These tips come from my experience of being with hundreds of people as they have died and with the thousands of family members who have witnessed this event. Consider using these tips for dying well… and for living well!

10. Talk about what you do and don’t want.

Tell your family, friends and doctors how you want to be treated and what kind of treatments you want or don’t want! Consider a living will or other advance directives so that your wishes will be known prior to end of life choices. Consider your needs: physical, emotional and spiritual because they all impact your final days.

9. Have a life review. Recall significant and meaningful events .

Share your stories either verbally or written with your loved ones, in a journal or on tape. As you do this forgive yourself and others for everything! Let go of judgments. Judging people and events take up precious energy that could be spent loving instead. Release the judgments and allow yourself to be fully present to what is in your life right now.

8. Express gratitude daily – for something, anything!

This will help move you from the context of small self who is dying to connect with the bigger part of Life that is surrounding us always. Expressing gratitude creates a positive shift in our mental state, which in turn has positive physical benefits.

7. Connect with something more than yourself.

Connect with your family, your friends, nature, art, pets, your God, Spirit, your ideals. Allow yourself to belong to something more than yourself so that when you die, you will be connected to those things in which you invested your time and energy.

6. Be authentic and transparent.

Say what you mean and mean what you say. Express yourself courageously holding nothing back. Your vulnerability will be rewarded with intimacy. Allow yourself to feel your feelings – all of them. You are allowed to be just as you are. Give yourself permission to explore this concept and to explore really being YOU! This is the time to do it.

5. Be optimistic and realistic about what is happening.

Expect the best while being prepared for the worst. This can be challenging but from my experience, extremely rewarding. Put your affairs in order. Write your will, choose a mortuary, talk about your funeral, talk about what’s happening in order to bring understanding to your experience and alleviate confusion for your loved ones.

4. Accept what is as it is happening.

No one can really know what you are going through. This is your private journey. All we can do is support and love you. It is true that we are all going to die, but not all of us have the experience of the deathbed. As you find yourself contemplating death and accepting this inevitability look for the places inside that fight against this reality. There is a quote I like that captures this theme, “When we stop opposing reality, action becomes simple, fluid, kind, and fearless.” ~ Byron Katie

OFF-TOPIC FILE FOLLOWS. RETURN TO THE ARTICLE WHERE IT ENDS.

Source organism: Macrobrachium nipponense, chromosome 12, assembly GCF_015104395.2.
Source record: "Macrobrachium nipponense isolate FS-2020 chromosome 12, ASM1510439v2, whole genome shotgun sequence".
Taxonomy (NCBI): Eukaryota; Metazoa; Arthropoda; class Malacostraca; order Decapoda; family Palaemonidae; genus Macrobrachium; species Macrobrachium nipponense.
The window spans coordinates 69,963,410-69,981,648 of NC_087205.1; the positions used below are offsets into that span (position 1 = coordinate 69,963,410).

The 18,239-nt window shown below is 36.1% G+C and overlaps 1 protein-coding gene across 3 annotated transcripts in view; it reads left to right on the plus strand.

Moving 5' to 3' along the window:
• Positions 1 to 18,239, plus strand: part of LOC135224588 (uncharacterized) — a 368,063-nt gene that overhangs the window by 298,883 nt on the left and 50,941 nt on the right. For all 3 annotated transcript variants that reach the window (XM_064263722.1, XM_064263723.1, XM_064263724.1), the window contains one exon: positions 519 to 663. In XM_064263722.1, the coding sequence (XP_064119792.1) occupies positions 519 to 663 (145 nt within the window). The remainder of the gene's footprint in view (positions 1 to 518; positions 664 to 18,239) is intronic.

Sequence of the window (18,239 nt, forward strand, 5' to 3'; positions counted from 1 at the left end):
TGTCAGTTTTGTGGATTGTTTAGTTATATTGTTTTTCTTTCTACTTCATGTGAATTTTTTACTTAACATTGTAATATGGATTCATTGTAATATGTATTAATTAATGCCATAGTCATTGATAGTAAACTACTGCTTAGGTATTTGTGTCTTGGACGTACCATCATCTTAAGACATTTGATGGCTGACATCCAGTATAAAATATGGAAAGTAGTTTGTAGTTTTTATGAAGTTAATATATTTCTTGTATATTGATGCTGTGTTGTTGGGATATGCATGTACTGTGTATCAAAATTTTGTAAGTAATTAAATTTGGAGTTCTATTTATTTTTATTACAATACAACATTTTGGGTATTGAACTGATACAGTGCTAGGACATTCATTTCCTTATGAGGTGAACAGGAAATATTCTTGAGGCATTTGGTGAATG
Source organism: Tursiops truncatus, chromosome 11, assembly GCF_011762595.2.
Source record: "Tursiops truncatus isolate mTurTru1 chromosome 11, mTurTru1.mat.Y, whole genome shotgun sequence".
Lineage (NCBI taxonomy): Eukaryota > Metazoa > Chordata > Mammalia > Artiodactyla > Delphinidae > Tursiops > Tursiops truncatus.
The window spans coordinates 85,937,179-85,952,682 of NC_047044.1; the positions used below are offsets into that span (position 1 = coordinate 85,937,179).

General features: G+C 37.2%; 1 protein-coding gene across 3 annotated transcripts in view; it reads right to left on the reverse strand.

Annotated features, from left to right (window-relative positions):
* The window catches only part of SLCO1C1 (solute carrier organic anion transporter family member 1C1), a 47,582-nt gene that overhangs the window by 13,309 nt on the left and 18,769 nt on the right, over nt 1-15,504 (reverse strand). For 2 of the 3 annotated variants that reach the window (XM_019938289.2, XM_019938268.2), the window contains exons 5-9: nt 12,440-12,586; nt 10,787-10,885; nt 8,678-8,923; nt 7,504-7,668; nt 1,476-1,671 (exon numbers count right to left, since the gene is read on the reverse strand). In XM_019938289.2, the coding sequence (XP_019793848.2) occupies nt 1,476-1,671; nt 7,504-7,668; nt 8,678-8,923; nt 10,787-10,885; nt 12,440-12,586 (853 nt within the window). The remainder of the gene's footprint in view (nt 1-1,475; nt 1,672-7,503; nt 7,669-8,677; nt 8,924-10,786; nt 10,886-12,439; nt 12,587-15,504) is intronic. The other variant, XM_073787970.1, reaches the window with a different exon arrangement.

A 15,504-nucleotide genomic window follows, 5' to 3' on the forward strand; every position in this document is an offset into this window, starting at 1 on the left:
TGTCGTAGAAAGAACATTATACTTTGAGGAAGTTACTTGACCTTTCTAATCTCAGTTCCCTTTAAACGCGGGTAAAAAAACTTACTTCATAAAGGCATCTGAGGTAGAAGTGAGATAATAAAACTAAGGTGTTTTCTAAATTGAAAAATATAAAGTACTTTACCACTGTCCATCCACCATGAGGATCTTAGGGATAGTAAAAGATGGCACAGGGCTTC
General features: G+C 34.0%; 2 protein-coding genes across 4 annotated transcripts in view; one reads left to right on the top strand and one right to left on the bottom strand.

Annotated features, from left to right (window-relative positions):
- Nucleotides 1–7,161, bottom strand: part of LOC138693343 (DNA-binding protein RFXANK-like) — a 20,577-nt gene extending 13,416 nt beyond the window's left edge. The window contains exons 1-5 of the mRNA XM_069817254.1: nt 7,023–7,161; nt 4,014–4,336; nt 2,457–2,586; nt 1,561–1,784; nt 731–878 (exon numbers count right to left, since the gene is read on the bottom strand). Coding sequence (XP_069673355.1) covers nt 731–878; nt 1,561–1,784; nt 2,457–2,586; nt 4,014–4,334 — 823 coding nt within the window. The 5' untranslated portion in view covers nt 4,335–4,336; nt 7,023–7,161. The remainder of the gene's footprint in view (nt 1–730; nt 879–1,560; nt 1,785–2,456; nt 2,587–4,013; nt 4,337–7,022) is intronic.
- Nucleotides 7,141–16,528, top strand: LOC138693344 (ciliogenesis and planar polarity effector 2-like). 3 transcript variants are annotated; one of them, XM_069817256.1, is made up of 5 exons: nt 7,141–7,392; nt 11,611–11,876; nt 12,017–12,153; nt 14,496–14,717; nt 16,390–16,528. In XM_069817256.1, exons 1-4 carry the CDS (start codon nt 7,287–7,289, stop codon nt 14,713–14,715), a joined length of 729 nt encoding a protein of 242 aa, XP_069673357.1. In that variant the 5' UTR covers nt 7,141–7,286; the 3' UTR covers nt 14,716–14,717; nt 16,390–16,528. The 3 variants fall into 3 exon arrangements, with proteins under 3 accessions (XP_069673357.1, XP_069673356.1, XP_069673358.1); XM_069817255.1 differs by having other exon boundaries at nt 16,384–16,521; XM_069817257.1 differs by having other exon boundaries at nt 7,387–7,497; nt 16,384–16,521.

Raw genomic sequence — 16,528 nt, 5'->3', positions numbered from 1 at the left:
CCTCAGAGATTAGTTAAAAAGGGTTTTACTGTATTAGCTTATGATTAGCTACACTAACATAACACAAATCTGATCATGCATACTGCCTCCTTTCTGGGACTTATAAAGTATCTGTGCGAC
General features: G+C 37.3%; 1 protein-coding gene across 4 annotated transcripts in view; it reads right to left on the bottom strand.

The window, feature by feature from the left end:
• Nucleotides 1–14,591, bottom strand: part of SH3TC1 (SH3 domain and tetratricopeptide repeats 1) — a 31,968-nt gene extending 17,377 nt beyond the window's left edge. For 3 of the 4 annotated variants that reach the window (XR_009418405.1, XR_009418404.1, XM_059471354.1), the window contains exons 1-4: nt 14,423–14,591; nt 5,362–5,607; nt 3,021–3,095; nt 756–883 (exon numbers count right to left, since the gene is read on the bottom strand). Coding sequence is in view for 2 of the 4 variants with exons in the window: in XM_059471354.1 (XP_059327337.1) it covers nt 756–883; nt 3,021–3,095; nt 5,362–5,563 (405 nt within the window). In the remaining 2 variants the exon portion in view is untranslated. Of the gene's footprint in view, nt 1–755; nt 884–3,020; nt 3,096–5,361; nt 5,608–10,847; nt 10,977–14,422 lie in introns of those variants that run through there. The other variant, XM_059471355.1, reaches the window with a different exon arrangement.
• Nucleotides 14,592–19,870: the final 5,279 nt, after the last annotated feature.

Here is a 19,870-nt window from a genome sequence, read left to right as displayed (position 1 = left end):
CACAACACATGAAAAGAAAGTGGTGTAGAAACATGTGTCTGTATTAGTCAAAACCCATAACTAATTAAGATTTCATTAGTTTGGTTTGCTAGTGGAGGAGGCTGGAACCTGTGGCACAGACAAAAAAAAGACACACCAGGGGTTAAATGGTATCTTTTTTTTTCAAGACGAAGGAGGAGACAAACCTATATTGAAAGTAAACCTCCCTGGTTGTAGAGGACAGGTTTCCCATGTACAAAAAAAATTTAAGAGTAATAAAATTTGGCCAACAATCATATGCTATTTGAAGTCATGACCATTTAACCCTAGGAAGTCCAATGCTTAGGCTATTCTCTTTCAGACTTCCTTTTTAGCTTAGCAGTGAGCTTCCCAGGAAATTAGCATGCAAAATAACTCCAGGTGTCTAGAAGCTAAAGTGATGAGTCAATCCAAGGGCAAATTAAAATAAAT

As you gracefully yield to your body’s end, you may indeed find peace, joy, and pleasures in the days you have left surrounded by love and loved ones.

3. Say please and thank you.

These words express kindness, respect, and appreciation and will elicit positive responses from everyone who is close to you. The energy behind these words is powerful and respectful. Even if someone has to wipe your butt in your final days you can still maintain a dignified experience simply by the energy of your presence.

2. Look people in the eye.

People generally don’t know how to behave around someone who is nearing the end of life. This is an opportunity to “get real”, to allow yourself to be seen, really seen. Gazing into someone’s eyes without words allows our hearts to connect at a very deep level and can be very satisfying and rewarding.

1. Breath.

While you have Life moving through you, allow it to move through you. When you feel tight or anxious: breathe. When you feel sad or tired: breathe. When you feel angry or hurt: breathe. Consciously breathe and open yourself up to the present moment. Allow Life to reveal its preciousness to you for as long as you can and with all of the awareness you have. Live until you die.

If you are interested to know more please contact me through LaurelLLewis.com.

I am happy to share more from my years of hospice work and research and my personal transformation of dealing with the sudden loss of my husband at the age of 27.

Thank you and bless you.

~

Laurel Lewis, a registered nurse and hospice provider who features on The Chopra Well show, 30 DAYS OF INTENT, shares her tips for dying with dignity. The end of life can be an extremely difficult time, as Laurel has witnessed in her many years as a hospice nurse. Her tips address the healthiest ways to confront death and meet a happy, satisfying end.